Let’s say an influencer posts a video of a product and invites followers to purchase using code BUYTHISNOW. The business now knows with certainty that anyone using that code did so because they were convinced by that influencer. That revenue is now directly attributable to that campaign.
Metrics that indicate direct response include:
Purchases with codes
These are far stronger performance indicators than brand awareness metrics, and should be used whenever possible.
3. Add up your costs
Influencer marketing might be cheaper than a traditional TV ad, but that doesn’t mean it’s free. These costs need to be tracked, recorded, and added up in order to gauge whether or not your influencer marketing campaign has been worth the investment.
Campaign costs can include:
Agency fees. An agency would be responsible for ideation, talent management, and campaign reporting at the very least, but may or may not cover production costs.
Talent fees. This is the cost of signing your influencer. It could be signed on a per-project basis or long-term contracts, but make sure you take the time scale of your partnership into account when calculating ROI.
Production costs. Photography/filming, wardrobe, and editing are just skimming the surface of production costs. You also have location fees and travel costs, as well as writing and even food (if applicable).
Product samples. Are you handing out samples to influencers? Don’t forget to account for those in your ledger!
Legal costs. Contracts often need to be reviewed by professionals. If you don’t have lawyers on staff, we suggest you engage one on a per-consultation basis.
Software costs. What video editing platform are you using? What marketing campaign management software? These are long-term purchases, but factor their usage into your cost calculations for clarity.
All these, plus the number of hours your team is putting into the campaign (if you want to count those). Quite an investment for a few seconds of exposure, isn’t it?
4. Calculate returns
Now comes the tough part: determining how much each online interaction means to you - in dollar amounts.
There are two ways of approaching calculating a return: the simple way, or the granular way.
The simple way involves simply totalling up whatever sales could reasonably be attributed to the campaign, and dividing that amount by your cost.
Let’s say you hire an influencer to promote your product for $2500, and that promotion generates $10,000 in sales. Your ROI formula would then look something like this:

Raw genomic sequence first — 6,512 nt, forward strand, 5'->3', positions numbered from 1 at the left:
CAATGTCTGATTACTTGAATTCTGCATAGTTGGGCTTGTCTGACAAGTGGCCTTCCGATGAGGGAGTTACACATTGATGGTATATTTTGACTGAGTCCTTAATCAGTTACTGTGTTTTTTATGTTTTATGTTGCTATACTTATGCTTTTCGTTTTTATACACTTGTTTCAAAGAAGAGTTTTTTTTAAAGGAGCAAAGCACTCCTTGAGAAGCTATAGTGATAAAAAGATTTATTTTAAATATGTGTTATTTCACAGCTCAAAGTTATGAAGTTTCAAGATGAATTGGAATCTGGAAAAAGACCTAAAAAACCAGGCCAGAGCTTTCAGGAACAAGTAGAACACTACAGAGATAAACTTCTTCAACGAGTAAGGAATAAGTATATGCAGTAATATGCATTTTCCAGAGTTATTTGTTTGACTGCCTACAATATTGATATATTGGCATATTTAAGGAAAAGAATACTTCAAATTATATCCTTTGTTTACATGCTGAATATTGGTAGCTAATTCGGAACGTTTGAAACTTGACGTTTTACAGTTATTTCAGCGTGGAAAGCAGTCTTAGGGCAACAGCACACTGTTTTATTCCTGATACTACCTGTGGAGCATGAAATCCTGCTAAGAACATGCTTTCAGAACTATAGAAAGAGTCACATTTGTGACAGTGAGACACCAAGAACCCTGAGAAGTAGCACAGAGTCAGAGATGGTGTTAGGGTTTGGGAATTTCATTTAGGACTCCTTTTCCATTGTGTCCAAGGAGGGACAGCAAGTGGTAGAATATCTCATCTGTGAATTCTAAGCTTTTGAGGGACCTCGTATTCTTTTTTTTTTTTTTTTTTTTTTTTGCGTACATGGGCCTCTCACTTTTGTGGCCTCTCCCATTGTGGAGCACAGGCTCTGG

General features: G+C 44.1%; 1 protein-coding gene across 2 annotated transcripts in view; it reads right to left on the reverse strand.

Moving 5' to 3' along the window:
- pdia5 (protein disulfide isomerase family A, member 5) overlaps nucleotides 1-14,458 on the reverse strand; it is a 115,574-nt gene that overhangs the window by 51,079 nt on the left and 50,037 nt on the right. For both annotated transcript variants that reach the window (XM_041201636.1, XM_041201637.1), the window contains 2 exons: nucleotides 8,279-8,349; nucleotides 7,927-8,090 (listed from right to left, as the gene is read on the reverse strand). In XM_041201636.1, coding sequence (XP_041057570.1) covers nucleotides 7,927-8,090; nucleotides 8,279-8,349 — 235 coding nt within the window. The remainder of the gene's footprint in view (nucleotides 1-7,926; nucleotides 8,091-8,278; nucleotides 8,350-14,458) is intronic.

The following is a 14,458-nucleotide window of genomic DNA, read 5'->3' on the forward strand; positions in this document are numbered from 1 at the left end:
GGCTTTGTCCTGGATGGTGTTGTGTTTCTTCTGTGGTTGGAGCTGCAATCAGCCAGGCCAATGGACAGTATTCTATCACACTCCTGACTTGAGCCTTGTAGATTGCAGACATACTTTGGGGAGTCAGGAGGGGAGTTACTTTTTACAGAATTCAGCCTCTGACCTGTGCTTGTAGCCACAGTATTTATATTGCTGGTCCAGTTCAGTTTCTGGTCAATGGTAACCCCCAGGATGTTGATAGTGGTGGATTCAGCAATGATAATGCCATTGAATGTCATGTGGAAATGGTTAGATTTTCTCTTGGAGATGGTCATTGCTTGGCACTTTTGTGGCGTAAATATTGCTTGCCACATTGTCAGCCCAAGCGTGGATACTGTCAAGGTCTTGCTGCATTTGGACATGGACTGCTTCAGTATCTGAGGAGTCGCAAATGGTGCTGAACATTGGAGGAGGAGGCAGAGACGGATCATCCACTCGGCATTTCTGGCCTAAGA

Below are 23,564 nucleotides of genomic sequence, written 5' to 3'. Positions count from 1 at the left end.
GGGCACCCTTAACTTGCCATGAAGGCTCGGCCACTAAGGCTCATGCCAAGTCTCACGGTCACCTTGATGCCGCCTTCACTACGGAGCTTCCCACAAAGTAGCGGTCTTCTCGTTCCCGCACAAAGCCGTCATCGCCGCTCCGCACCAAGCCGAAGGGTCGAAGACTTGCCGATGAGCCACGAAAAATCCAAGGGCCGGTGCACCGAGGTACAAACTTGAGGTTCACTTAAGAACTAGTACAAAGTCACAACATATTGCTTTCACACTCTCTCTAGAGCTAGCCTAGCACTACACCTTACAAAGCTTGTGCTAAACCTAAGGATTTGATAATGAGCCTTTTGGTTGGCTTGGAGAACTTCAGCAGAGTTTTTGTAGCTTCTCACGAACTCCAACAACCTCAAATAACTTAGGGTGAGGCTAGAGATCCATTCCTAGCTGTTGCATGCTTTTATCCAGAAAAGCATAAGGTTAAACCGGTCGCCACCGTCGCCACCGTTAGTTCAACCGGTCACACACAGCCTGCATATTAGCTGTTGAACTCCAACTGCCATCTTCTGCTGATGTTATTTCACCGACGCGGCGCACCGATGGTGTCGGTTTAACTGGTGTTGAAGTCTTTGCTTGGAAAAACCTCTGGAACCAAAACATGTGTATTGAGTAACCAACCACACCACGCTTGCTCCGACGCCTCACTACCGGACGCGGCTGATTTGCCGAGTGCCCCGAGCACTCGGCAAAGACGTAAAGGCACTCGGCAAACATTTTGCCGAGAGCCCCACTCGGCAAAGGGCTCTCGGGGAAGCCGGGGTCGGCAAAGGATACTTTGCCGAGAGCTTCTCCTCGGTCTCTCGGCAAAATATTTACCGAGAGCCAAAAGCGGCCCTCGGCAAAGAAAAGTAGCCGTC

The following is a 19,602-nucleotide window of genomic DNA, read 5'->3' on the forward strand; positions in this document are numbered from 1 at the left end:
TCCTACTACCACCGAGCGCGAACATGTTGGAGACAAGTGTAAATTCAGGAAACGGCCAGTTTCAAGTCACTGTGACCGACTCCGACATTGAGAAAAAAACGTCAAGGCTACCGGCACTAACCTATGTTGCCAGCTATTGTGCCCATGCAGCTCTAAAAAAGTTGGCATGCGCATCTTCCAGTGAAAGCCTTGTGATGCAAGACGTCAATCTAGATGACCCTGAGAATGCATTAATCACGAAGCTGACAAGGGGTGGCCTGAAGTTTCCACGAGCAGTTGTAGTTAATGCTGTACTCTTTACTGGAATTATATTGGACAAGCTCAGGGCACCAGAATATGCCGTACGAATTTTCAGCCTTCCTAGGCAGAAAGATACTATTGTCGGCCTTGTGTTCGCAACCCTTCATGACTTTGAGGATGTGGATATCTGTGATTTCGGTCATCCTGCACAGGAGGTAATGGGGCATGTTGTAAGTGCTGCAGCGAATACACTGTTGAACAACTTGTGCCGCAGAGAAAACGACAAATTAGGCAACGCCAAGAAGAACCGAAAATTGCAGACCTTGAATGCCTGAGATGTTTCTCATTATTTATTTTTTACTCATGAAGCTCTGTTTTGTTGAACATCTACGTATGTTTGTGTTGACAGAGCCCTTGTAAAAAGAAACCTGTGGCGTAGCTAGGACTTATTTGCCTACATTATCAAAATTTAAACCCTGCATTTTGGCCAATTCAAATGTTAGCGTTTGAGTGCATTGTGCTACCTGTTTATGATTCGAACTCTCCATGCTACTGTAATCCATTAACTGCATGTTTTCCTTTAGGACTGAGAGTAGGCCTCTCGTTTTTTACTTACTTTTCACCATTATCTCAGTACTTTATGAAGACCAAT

$10,000 / $2500 x 100 = 400% ROI
This kind of calculation works best if you use direct response metrics that can be clearly associated with the campaign, such as promo codes or attribution links.
If you don’t use such KPIs, then your calculation process is going to be a little more involved.
Yet, the most common way to estimate performances is looking at how much each impression, view, or engagement costs you and then comparing that from one campaign to the next (or from influencer to influencer).
This means that unless you’re using a consistent method to calculate your ROI, and comparing it per campaign or influencer, your current process could be flawed.
5. Analyze your results
CPM, CPV, and CPE are relatively easy numbers to pull together and can be applied from one campaign to the next. But it’s not as simple as just using those three universally. You also have to take into account how easy or difficult it is to work with certain influencers, as well as the effect of the other creative assets gained from the campaign.
If you want an accurate assessment of campaign performance, you need to look at the campaign both as a whole and broken down per influencer. Measure each segment by CPM, CPV, and CPE metrics that are driven by accurate, up-to-the-minute data.
Marketing is not a project; it’s a process. And influencer marketing isn’t a transaction; it’s a relationship. Campaigns will be refined over time and altered based on the tastes of the audience.
The better solution: InfluenceKit
As you just saw, building an influencer analytics report can be laborious and prone to errors - especially during the data collection phase. The entire process will need a person working full-time, and most marketing teams don’t have those kinds of resources or manpower.
An influencer marketing platform would be a great force-multiplier. It takes all of the tedious, time-consuming and process-heavy parts of an influencer marketing campaign and performs all of those tasks for you, so that you can concentrate on getting results.
With an influencer marketing platform, you can:
And, you can actually enjoy collecting influencer data without having to chase influencers for deliverables and populating spreadsheets from screenshots.
Want to know more about how you can get accurate and dynamic reports? Contact us and we will walk you through how to revolutionize your influencer marketing!